LONDON (Reuters) - All but five percent of the world’s energy needs could be met from renewable sources by 2050, a report by conservation group WWF and energy consultancy Ecofys showed on Thursday.
In 2050, total energy demand could be 15 percent lower than in 2005 due to ambitious energy saving measures even though population, industrial output, freight and travel will increase, the report said.
Currently, more than 80 percent of global energy comes from fossil fuels but the report said nuclear power, fossil fuels and biomass could be almost entirely phased out by 2050.
To achieve this, building heating needs to be cut by at least 60 percent through energy efficiency, the use of solar power and geothermal heat.
Electricity grids need to be upgraded, smart grids installed and electric transport introduced on a large scale globally.
“Renewable energy and better grid interconnection with Europe has the potential to meet all of our energy needs in a very sustainable way,” said Nick Molho, head of energy policy at WWF-UK.
Financial incentives for renewable energy generation, such as feed-in tariffs, would play an important role.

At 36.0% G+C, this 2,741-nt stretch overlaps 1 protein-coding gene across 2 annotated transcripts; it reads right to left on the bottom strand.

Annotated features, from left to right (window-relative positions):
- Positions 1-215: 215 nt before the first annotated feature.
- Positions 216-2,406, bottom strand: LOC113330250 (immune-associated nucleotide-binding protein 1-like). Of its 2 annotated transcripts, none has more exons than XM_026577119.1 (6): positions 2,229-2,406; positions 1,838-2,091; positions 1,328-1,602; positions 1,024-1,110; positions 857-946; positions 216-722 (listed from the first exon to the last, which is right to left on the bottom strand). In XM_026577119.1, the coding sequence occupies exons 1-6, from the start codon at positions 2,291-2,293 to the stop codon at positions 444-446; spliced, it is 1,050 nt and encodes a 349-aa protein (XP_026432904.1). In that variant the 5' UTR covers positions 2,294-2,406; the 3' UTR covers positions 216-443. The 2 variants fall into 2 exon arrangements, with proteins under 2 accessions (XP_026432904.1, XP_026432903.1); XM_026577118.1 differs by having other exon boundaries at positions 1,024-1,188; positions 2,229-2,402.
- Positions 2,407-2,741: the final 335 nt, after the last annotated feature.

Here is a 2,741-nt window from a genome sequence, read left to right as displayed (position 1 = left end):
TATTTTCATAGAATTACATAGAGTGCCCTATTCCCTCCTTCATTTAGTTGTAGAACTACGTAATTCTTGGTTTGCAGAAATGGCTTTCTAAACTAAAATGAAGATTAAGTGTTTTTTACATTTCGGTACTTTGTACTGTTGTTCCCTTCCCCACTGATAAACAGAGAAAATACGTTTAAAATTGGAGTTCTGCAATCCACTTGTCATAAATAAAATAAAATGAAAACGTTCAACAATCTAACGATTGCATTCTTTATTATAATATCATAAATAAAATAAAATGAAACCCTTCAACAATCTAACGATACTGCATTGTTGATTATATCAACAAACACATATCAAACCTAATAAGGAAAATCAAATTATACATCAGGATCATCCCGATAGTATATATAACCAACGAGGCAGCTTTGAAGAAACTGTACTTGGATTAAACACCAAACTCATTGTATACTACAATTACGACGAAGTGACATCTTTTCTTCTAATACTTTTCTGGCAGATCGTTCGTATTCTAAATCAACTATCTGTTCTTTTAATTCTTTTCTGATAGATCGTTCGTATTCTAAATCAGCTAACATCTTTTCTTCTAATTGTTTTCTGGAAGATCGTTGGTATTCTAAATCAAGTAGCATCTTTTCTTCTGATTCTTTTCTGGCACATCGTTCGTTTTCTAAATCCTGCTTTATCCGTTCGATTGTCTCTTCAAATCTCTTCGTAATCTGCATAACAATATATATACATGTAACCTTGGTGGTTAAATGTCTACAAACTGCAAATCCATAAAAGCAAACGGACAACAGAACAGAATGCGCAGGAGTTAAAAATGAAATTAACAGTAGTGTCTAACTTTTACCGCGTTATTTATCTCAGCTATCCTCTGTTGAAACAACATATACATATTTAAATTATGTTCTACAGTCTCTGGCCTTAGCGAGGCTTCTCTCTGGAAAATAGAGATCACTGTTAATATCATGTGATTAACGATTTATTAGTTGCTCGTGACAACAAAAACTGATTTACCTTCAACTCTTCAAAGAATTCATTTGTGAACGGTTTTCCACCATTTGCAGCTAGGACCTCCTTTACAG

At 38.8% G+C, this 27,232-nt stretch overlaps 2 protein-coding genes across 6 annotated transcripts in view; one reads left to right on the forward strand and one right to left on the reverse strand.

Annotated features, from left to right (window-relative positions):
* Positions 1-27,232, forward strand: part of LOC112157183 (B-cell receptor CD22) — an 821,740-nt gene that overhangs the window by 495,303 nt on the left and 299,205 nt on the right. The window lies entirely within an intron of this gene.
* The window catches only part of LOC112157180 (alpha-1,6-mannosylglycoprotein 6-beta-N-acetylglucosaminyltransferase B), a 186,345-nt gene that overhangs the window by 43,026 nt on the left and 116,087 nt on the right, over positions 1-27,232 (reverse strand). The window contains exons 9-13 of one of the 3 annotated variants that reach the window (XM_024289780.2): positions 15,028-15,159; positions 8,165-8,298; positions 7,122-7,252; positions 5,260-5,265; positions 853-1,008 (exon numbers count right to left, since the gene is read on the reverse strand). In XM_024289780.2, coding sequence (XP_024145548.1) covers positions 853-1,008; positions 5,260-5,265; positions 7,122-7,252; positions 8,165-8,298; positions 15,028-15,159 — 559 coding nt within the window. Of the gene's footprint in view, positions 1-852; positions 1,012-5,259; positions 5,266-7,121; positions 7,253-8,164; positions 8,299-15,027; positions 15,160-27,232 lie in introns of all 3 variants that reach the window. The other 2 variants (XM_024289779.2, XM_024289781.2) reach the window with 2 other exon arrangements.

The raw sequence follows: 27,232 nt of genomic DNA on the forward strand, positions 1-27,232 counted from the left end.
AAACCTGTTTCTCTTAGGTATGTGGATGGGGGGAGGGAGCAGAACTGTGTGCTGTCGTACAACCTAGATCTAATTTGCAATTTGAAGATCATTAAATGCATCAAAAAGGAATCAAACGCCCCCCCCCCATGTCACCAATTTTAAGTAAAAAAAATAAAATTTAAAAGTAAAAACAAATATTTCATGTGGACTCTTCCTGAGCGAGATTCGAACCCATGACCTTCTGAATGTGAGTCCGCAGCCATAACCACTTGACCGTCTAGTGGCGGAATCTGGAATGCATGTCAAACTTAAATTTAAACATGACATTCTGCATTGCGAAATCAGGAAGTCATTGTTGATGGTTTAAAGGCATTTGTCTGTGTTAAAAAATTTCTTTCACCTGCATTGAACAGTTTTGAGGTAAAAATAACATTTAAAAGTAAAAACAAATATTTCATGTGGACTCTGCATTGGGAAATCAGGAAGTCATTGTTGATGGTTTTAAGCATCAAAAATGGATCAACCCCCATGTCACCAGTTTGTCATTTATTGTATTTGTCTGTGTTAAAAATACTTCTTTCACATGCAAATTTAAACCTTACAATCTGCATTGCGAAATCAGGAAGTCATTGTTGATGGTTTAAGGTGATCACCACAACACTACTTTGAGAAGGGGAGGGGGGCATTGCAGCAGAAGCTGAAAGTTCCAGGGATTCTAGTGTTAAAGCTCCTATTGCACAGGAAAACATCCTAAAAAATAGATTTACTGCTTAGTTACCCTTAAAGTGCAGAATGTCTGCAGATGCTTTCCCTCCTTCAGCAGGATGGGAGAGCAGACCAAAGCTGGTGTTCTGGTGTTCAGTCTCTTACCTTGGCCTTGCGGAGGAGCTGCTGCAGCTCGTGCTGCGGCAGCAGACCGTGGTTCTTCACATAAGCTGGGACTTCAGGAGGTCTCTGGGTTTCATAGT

Consumption of meat should be halved per person by 2050 in industrialized countries and increased by a quarter elsewhere, the report said.
The population should also cycle, walk, use more public transport and replace air travel with trains.
By 2050, 4 trillion euros ($5,588 billion) will be saved annually through energy efficiency and reduced fuel costs in a business-as-usual scenario, the report said.
However, capital expenditure will need to increase first to install renewable energy generating capacity, modernize electricity grids and improve energy efficiency.
This will grow over the next 25 years to about 3.5 trillion euros a year from 1 trillion euros. The investments would start to pay off in around 2040 when the savings start to outweigh the costs, the report said.
Europe will need to spend 2.9 trillion euros or 25 percent of the bloc’s annual gross domestic product over the next 10 years to satisfy demand for low-carbon technologies, a separate report by Accenture and Barclays Capital said this week.
Editing by William Hardy